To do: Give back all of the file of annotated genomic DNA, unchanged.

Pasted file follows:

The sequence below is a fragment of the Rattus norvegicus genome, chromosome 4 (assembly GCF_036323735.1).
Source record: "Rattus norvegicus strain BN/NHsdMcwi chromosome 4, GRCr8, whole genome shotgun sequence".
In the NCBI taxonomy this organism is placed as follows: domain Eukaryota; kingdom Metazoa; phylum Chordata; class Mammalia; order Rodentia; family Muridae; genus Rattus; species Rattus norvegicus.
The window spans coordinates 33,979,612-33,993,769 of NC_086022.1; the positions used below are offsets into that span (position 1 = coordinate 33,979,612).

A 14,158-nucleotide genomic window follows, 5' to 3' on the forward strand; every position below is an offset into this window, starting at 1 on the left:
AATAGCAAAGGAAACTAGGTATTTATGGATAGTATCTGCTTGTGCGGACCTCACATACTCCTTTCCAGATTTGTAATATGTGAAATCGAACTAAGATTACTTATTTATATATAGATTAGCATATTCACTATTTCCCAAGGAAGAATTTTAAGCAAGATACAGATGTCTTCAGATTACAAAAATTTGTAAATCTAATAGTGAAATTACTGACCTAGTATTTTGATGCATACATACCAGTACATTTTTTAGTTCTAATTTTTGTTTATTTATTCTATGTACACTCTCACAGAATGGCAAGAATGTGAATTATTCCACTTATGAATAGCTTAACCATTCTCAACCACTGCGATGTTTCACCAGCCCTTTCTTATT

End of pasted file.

The sequence below is a fragment of the Rattus norvegicus genome, chromosome 4 (assembly GCF_036323735.1).
Source record: "Rattus norvegicus strain BN/NHsdMcwi chromosome 4, GRCr8, whole genome shotgun sequence".
In the NCBI taxonomy this organism is placed as follows: domain Eukaryota; kingdom Metazoa; phylum Chordata; class Mammalia; order Rodentia; family Muridae; genus Rattus; species Rattus norvegicus.
The window spans coordinates 33,979,612-33,993,769 of NC_086022.1; the positions used below are offsets into that span (position 1 = coordinate 33,979,612).

A 14,158-nucleotide genomic window follows, 5' to 3' on the forward strand; every position below is an offset into this window, starting at 1 on the left:
AATAGCAAAGGAAACTAGGTATTTATGGATAGTATCTGCTTGTGCGGACCTCACATACTCCTTTCCAGATTTGTAATATGTGAAATCGAACTAAGATTACTTATTTATATATAGATTAGCATATTCACTATTTCCCAAGGAAGAATTTTAAGCAAGATACAGATGTCTTCAGATTACAAAAATTTGTAAATCTAATAGTGAAATTACTGACCTAGTATTTTGATGCATACATACCAGTACATTTTTTAGTTCTAATTTTTGTTTATTTATTCTATGTACACTCTCACAGAATGGCAAGAATGTGAATTATTCCACTTATGAATAGCTTAACCATTCTCAACCACTGCGATGTTTCACCAGCCCTTTCTTATT